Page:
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Services sector propels Fiji's economic activity

Filipe Naigulevu
Saturday, December 02, 2017

THE country's economic activity continues to be propelled by the services sector particularly the tourism industry on account of higher visitor arrivals.

This was the latest update issued by the central bank this week while announcing the unchanged monetary policy stance.

The Reserve Bank of Fiji board at its monthly meeting on November 30 has maintained the Overnight Policy Rate at 0.5 per cent.

And while domestic real sector outcomes were mixed so far, RBF Governor Faizul Ariff Ali said aggregate demand conditions had remained firm, largely underpinned by buoyant consumption and investment activity.

"Over the month, positive outturns were noted in the cane and sugar sectors, visitor arrivals, as well as electricity and fish production. Contrastingly, output in the cement, gold and timber industries contracted cumulative to October," Mr Ali said in a statement.

"Supported by expansionary fiscal and monetary policies and improved labour market conditions." Mr Ali said the prevailing ample liquidity situation and low interest rate environment were also conducive to growth and the overall financial system remained sound.

He noted that the twin objectives of monetary policy remain intact and the outlook was also favourable.

Looking at the external front, Mr Ali said the near-term outlook for global economic conditions also remained upbeat as performances in the Euro zone, Japan, the US and China strengthened further.

However, this clouded by downside risks stemming from the rise of protectionism in the US, the pace of US interest rate hikes, China's rebalancing process amid a cooling housing market and uncertainties around the Brexit negotiations.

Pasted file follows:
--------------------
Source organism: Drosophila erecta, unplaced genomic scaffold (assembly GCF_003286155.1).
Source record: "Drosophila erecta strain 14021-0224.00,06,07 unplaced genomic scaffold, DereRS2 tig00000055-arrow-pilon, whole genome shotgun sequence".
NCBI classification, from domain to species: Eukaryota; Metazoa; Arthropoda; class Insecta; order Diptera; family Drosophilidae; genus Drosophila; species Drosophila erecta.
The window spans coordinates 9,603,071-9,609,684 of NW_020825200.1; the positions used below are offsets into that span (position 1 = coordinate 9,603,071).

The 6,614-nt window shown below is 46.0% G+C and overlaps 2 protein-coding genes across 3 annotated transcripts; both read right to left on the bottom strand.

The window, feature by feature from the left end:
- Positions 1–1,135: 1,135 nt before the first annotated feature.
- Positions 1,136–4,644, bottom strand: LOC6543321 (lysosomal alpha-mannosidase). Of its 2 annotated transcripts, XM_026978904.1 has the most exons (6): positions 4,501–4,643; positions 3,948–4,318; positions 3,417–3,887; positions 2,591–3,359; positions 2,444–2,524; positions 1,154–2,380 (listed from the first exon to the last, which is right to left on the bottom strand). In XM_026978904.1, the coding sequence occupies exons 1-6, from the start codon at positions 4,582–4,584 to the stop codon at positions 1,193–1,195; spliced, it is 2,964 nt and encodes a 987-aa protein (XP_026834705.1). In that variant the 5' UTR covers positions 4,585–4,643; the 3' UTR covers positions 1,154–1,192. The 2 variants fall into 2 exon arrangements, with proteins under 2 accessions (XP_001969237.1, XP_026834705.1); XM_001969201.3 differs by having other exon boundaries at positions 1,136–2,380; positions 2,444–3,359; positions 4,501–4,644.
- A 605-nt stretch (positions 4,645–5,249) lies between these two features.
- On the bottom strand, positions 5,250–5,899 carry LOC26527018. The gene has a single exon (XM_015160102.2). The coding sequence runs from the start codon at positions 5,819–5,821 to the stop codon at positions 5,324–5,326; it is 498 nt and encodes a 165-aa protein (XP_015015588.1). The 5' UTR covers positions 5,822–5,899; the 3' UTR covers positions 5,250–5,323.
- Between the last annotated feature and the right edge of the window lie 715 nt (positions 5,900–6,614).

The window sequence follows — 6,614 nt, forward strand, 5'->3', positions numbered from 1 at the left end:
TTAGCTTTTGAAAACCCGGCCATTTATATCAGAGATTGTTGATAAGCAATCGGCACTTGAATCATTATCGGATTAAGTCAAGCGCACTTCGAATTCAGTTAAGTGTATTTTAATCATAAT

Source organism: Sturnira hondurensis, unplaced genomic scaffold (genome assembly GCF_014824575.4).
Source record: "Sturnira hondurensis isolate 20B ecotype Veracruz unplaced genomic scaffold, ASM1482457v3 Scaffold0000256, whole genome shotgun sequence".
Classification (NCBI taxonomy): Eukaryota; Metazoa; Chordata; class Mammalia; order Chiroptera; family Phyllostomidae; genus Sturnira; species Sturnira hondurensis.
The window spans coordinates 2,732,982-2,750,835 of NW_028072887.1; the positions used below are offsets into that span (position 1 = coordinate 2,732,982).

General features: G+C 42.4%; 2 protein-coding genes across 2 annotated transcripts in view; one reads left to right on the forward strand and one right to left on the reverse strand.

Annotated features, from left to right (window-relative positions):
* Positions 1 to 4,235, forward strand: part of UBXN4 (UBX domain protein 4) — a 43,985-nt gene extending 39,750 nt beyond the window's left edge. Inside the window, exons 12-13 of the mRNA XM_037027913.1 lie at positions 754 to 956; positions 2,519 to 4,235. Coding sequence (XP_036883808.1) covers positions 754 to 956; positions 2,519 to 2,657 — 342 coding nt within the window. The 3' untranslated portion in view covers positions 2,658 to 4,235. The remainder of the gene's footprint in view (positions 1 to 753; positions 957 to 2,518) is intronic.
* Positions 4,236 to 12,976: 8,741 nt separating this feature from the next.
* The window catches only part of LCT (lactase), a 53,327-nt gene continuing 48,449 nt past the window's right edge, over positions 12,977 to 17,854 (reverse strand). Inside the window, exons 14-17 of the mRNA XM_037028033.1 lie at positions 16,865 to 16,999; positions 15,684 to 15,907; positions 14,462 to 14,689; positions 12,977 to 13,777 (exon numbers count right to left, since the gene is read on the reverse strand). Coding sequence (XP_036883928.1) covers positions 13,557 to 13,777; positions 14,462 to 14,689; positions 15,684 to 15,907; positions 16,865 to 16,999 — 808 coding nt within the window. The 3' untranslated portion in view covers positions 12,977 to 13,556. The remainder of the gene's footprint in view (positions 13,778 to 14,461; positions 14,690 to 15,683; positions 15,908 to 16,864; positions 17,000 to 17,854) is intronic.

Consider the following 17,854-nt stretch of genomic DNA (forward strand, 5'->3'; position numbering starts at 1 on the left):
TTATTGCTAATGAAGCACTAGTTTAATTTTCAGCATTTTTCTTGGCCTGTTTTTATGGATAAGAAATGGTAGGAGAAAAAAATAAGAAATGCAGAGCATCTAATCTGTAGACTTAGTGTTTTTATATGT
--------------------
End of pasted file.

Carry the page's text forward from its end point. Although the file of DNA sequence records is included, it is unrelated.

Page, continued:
"The negative impacts from any sharp increase in prices of imported oil and food commodities and weather related shocks remain a concern," Mr Ali said.

Against this backdrop, Mr Ali has reiterated the importance of reining in the trade deficit, growing tourism earnings and remittances and attracting foreign direct investment to safeguard future external stability.

Foreign reserve holdings as of November 30 stood at $2,311.0 million, sufficient to cover 5.5 months of retained imports of goods and non-factor services.

The central bank has forecasted that year-end levels would to remain comfortable at $2,268.0m equivalent to 5.4 months of retained imports of goods and non-factor services.

Meanwhile, in light of recent developments and the favourable outlook for the economy, Mr Ali stated that the current accommodative monetary policy stance remains appropriate.

The central bank, he said, would continue to monitor risks on the global and domestic fronts and align monetary policy accordingly.








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